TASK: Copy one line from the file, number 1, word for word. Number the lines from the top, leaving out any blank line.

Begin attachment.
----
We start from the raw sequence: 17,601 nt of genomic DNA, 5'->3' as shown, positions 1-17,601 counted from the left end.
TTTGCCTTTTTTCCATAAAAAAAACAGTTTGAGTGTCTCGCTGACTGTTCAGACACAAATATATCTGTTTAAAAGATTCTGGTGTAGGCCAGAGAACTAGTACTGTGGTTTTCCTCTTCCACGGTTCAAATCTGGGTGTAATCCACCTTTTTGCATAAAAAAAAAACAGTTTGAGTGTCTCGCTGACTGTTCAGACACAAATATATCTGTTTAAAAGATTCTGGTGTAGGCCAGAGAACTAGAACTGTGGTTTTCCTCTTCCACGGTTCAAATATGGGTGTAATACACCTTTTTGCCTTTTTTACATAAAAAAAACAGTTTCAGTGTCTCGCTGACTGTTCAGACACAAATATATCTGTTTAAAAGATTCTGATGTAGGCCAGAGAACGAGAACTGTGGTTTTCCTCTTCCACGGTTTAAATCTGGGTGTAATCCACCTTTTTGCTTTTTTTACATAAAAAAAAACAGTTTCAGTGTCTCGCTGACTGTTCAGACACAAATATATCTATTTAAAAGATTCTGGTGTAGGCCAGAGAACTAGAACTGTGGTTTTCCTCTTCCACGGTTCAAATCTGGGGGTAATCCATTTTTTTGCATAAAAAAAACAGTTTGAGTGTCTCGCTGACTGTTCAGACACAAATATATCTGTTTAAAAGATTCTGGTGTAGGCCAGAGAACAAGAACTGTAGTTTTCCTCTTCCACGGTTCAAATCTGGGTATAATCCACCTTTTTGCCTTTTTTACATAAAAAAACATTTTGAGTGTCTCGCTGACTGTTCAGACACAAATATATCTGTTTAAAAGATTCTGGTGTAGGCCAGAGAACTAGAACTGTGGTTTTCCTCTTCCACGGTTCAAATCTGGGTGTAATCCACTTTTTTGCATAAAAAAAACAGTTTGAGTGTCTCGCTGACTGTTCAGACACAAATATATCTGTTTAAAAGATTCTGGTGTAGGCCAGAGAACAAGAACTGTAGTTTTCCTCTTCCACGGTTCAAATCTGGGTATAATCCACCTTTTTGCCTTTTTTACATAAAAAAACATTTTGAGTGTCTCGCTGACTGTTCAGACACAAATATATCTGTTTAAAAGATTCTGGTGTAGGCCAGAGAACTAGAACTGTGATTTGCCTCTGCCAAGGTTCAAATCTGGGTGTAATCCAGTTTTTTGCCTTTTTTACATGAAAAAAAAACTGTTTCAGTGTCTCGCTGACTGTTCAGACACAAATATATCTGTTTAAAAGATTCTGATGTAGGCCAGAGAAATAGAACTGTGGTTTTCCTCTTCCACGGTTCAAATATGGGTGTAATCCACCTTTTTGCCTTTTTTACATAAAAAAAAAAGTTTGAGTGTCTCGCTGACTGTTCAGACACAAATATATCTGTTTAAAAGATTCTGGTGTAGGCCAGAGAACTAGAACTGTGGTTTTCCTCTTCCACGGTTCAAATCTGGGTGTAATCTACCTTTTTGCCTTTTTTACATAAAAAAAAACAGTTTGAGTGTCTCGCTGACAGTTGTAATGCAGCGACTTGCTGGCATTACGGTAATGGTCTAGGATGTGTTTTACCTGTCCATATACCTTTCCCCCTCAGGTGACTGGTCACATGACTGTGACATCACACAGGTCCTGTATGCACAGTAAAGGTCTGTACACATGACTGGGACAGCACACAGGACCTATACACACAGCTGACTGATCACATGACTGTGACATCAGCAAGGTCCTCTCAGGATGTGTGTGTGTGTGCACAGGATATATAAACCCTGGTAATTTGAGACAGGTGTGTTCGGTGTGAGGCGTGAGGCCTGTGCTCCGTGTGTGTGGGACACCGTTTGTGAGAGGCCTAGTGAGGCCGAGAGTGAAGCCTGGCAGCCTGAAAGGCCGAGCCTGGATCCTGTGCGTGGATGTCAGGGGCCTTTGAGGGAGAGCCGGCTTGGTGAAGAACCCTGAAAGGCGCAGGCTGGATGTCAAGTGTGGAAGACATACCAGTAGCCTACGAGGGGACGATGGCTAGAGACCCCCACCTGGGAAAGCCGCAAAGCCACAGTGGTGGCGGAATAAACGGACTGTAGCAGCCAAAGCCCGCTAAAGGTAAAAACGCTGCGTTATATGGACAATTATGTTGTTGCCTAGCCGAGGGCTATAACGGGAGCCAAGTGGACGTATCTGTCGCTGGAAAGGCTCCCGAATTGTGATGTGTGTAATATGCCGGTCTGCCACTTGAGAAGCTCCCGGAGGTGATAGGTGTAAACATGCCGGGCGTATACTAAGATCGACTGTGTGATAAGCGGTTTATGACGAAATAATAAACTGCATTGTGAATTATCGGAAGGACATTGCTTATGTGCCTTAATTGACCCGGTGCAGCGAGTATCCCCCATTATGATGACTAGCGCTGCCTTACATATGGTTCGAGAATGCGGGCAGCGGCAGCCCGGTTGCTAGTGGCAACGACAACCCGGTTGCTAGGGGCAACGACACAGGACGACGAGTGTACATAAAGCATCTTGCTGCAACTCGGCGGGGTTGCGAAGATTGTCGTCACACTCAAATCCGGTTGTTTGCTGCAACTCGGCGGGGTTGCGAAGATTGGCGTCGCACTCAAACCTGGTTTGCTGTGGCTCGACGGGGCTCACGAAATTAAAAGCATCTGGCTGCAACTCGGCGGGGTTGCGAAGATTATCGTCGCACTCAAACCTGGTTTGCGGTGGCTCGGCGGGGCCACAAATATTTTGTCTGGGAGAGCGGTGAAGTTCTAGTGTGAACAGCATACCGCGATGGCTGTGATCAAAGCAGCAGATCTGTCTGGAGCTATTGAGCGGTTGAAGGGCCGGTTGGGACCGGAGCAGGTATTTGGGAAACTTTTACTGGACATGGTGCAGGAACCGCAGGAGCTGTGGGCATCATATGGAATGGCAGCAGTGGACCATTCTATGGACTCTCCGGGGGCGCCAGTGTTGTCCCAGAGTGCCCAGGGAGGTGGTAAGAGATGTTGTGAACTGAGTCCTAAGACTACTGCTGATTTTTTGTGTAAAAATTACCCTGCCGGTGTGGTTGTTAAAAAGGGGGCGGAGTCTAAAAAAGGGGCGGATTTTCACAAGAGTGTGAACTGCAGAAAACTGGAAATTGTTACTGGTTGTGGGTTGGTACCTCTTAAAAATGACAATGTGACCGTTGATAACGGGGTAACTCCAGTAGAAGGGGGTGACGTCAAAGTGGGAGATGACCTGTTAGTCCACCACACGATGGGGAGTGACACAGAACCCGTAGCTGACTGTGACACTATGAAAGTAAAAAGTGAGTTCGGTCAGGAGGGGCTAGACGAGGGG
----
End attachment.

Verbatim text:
We start from the raw sequence: 17,601 nt of genomic DNA, 5'->3' as shown, positions 1-17,601 counted from the left end.